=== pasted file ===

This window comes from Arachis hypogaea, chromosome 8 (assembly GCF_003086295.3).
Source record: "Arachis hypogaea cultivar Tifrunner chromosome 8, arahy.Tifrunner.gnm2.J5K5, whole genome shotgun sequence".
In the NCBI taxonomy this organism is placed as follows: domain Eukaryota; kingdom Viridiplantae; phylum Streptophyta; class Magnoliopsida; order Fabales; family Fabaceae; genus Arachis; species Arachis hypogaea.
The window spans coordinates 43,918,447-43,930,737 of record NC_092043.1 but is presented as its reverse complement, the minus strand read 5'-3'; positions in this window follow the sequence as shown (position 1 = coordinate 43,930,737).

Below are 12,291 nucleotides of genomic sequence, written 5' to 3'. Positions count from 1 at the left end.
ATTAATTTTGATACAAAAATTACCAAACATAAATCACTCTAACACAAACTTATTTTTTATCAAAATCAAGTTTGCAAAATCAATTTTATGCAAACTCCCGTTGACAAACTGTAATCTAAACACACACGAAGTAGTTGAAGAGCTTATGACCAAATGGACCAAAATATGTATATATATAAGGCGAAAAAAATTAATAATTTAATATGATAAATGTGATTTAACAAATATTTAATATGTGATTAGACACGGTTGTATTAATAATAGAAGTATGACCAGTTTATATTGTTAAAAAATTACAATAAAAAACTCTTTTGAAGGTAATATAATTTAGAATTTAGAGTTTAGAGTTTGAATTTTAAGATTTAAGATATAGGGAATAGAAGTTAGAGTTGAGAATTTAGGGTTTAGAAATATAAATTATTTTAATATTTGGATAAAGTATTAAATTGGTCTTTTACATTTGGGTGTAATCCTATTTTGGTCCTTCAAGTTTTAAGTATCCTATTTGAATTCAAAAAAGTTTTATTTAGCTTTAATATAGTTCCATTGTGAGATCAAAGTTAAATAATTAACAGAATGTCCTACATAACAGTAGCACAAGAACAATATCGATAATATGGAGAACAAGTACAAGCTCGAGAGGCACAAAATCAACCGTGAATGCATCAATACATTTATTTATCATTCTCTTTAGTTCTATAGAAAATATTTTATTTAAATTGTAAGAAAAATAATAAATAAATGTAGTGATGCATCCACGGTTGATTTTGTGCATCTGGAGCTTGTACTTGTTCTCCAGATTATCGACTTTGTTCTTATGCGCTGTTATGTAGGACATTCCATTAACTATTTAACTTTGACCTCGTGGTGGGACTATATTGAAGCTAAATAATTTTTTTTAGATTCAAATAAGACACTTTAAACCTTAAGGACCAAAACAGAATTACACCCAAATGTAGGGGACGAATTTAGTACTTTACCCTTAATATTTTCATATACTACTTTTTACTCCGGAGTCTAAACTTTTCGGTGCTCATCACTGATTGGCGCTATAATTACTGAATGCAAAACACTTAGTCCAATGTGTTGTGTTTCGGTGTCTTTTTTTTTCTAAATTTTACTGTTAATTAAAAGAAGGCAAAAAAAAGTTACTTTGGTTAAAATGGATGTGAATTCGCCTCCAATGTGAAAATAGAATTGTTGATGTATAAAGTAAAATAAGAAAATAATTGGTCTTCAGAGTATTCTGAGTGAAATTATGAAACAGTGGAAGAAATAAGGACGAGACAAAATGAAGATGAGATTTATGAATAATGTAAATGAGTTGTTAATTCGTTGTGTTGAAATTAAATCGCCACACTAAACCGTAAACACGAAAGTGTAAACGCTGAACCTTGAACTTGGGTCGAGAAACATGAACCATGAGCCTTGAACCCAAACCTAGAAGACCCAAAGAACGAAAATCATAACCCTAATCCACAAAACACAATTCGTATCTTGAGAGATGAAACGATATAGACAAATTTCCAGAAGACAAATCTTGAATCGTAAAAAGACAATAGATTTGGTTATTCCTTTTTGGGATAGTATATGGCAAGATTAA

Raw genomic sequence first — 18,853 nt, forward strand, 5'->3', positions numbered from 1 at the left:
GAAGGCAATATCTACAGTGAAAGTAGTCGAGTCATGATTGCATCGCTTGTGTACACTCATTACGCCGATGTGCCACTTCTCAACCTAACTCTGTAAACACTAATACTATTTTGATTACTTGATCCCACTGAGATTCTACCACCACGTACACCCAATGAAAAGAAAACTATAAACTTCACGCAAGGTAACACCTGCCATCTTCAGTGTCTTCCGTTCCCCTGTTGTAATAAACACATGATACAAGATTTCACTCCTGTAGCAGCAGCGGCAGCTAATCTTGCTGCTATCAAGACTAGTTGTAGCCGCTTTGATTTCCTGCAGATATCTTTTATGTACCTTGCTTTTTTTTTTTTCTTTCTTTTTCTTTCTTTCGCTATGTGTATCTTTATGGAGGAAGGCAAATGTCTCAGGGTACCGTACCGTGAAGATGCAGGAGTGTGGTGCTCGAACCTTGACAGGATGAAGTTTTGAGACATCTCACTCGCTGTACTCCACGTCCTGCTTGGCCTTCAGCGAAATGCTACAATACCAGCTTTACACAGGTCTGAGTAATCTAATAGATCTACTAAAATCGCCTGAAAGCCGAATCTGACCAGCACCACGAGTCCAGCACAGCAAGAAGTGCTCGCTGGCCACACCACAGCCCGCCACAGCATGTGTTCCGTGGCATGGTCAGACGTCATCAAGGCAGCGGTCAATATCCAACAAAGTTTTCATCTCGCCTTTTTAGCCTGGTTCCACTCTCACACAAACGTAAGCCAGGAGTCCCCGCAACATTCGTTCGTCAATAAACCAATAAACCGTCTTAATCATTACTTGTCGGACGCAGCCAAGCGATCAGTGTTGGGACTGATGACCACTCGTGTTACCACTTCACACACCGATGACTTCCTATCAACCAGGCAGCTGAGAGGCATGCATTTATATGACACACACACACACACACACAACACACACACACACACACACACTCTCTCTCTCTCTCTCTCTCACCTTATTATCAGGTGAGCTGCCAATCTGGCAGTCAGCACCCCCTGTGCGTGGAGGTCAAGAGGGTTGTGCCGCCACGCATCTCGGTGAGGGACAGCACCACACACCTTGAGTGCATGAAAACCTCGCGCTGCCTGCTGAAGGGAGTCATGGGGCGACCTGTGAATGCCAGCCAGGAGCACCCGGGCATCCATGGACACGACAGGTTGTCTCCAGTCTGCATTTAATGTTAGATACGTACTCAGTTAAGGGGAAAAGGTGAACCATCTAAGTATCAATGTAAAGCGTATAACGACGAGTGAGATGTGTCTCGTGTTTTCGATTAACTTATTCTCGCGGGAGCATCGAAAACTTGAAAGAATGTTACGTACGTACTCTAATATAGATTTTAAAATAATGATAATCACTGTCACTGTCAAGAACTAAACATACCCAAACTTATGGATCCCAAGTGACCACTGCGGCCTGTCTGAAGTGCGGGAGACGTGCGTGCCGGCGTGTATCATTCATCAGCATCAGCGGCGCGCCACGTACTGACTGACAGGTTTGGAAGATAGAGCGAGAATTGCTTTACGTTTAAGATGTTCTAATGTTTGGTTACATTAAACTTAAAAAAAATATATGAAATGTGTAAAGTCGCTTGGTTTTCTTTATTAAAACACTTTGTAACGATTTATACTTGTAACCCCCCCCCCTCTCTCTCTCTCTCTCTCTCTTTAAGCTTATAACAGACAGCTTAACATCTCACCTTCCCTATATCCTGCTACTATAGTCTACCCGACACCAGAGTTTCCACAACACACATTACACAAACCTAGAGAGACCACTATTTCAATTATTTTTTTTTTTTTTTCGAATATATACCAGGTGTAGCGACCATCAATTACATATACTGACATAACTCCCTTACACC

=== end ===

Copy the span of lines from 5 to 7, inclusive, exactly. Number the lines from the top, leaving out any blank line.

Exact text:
Below are 12,291 nucleotides of genomic sequence, written 5' to 3'. Positions count from 1 at the left end.
ATTAATTTTGATACAAAAATTACCAAACATAAATCACTCTAACACAAACTTATTTTTTATCAAAATCAAGTTTGCAAAATCAATTTTATGCAAACTCCCGTTGACAAACTGTAATCTAAACACACACGAAGTAGTTGAAGAGCTTATGACCAAATGGACCAAAATATGTATATATATAAGGCGAAAAAAATTAATAATTTAATATGATAAATGTGATTTAACAAATATTTAATATGTGATTAGACACGGTTGTATTAATAATAGAAGTATGACCAGTTTATATTGTTAAAAAATTACAATAAAAAACTCTTTTGAAGGTAATATAATTTAGAATTTAGAGTTTAGAGTTTGAATTTTAAGATTTAAGATATAGGGAATAGAAGTTAGAGTTGAGAATTTAGGGTTTAGAAATATAAATTATTTTAATATTTGGATAAAGTATTAAATTGGTCTTTTACATTTGGGTGTAATCCTATTTTGGTCCTTCAAGTTTTAAGTATCCTATTTGAATTCAAAAAAGTTTTATTTAGCTTTAATATAGTTCCATTGTGAGATCAAAGTTAAATAATTAACAGAATGTCCTACATAACAGTAGCACAAGAACAATATCGATAATATGGAGAACAAGTACAAGCTCGAGAGGCACAAAATCAACCGTGAATGCATCAATACATTTATTTATCATTCTCTTTAGTTCTATAGAAAATATTTTATTTAAATTGTAAGAAAAATAATAAATAAATGTAGTGATGCATCCACGGTTGATTTTGTGCATCTGGAGCTTGTACTTGTTCTCCAGATTATCGACTTTGTTCTTATGCGCTGTTATGTAGGACATTCCATTAACTATTTAACTTTGACCTCGTGGTGGGACTATATTGAAGCTAAATAATTTTTTTTAGATTCAAATAAGACACTTTAAACCTTAAGGACCAAAACAGAATTACACCCAAATGTAGGGGACGAATTTAGTACTTTACCCTTAATATTTTCATATACTACTTTTTACTCCGGAGTCTAAACTTTTCGGTGCTCATCACTGATTGGCGCTATAATTACTGAATGCAAAACACTTAGTCCAATGTGTTGTGTTTCGGTGTCTTTTTTTTTCTAAATTTTACTGTTAATTAAAAGAAGGCAAAAAAAAGTTACTTTGGTTAAAATGGATGTGAATTCGCCTCCAATGTGAAAATAGAATTGTTGATGTATAAAGTAAAATAAGAAAATAATTGGTCTTCAGAGTATTCTGAGTGAAATTATGAAACAGTGGAAGAAATAAGGACGAGACAAAATGAAGATGAGATTTATGAATAATGTAAATGAGTTGTTAATTCGTTGTGTTGAAATTAAATCGCCACACTAAACCGTAAACACGAAAGTGTAAACGCTGAACCTTGAACTTGGGTCGAGAAACATGAACCATGAGCCTTGAACCCAAACCTAGAAGACCCAAAGAACGAAAATCATAACCCTAATCCACAAAACACAATTCGTATCTTGAGAGATGAAACGATATAGACAAATTTCCAGAAGACAAATCTTGAATCGTAAAAAGACAATAGATTTGGTTATTCCTTTTTGGGATAGTATATGGCAAGATTAA

Raw genomic sequence first — 18,853 nt, forward strand, 5'->3', positions numbered from 1 at the left: